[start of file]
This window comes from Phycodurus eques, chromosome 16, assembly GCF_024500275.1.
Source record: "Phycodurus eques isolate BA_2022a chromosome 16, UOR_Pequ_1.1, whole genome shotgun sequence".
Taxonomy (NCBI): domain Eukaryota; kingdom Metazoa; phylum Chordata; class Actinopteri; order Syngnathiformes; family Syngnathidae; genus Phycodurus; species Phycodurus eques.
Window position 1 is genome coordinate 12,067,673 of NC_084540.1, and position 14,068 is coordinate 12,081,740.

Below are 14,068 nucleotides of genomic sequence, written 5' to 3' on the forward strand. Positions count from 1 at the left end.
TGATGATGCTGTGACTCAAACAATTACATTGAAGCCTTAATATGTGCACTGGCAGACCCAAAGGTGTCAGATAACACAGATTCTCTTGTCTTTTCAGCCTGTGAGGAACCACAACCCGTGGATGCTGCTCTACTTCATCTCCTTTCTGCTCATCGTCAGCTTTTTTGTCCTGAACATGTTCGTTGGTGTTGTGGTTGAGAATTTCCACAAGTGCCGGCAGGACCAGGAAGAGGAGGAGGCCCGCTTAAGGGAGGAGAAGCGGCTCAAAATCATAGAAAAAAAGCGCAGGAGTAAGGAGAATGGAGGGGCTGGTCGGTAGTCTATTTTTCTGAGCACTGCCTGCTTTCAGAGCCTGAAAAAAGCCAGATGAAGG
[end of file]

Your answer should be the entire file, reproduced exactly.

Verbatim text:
This window comes from Phycodurus eques, chromosome 16, assembly GCF_024500275.1.
Source record: "Phycodurus eques isolate BA_2022a chromosome 16, UOR_Pequ_1.1, whole genome shotgun sequence".
Taxonomy (NCBI): domain Eukaryota; kingdom Metazoa; phylum Chordata; class Actinopteri; order Syngnathiformes; family Syngnathidae; genus Phycodurus; species Phycodurus eques.
Window position 1 is genome coordinate 12,067,673 of NC_084540.1, and position 14,068 is coordinate 12,081,740.

Below are 14,068 nucleotides of genomic sequence, written 5' to 3' on the forward strand. Positions count from 1 at the left end.
TGATGATGCTGTGACTCAAACAATTACATTGAAGCCTTAATATGTGCACTGGCAGACCCAAAGGTGTCAGATAACACAGATTCTCTTGTCTTTTCAGCCTGTGAGGAACCACAACCCGTGGATGCTGCTCTACTTCATCTCCTTTCTGCTCATCGTCAGCTTTTTTGTCCTGAACATGTTCGTTGGTGTTGTGGTTGAGAATTTCCACAAGTGCCGGCAGGACCAGGAAGAGGAGGAGGCCCGCTTAAGGGAGGAGAAGCGGCTCAAAATCATAGAAAAAAAGCGCAGGAGTAAGGAGAATGGAGGGGCTGGTCGGTAGTCTATTTTTCTGAGCACTGCCTGCTTTCAGAGCCTGAAAAAAGCCAGATGAAGG